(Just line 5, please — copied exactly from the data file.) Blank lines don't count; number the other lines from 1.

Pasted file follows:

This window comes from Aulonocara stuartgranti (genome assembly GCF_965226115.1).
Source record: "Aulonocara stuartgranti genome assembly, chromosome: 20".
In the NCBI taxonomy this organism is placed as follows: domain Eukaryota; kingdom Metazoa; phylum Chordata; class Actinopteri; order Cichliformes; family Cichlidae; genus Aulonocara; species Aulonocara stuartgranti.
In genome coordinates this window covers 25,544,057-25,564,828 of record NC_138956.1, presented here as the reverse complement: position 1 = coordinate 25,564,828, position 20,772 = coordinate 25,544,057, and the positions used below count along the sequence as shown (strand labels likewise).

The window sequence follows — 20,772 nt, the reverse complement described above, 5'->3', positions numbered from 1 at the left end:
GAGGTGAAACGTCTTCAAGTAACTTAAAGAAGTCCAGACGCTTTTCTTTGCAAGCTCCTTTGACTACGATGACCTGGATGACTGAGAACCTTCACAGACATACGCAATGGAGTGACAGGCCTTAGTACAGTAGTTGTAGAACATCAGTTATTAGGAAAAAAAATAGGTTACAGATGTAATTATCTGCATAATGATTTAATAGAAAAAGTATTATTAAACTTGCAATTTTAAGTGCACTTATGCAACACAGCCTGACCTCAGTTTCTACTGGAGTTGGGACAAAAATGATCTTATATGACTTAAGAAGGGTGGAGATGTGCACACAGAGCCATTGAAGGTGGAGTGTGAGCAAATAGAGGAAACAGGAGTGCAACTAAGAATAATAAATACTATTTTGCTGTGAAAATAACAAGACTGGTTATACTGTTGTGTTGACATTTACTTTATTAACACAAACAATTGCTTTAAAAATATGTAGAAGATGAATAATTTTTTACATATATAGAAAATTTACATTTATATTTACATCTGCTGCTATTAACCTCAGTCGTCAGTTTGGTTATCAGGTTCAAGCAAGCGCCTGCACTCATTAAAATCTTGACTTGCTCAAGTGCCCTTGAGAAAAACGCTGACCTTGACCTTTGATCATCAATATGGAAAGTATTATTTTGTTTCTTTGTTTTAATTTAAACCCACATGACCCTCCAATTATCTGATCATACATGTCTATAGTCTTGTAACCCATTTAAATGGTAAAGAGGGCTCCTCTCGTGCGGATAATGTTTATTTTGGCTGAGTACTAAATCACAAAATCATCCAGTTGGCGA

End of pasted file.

The window sequence follows — 20,772 nt, the reverse complement described above, 5'->3', positions numbered from 1 at the left end: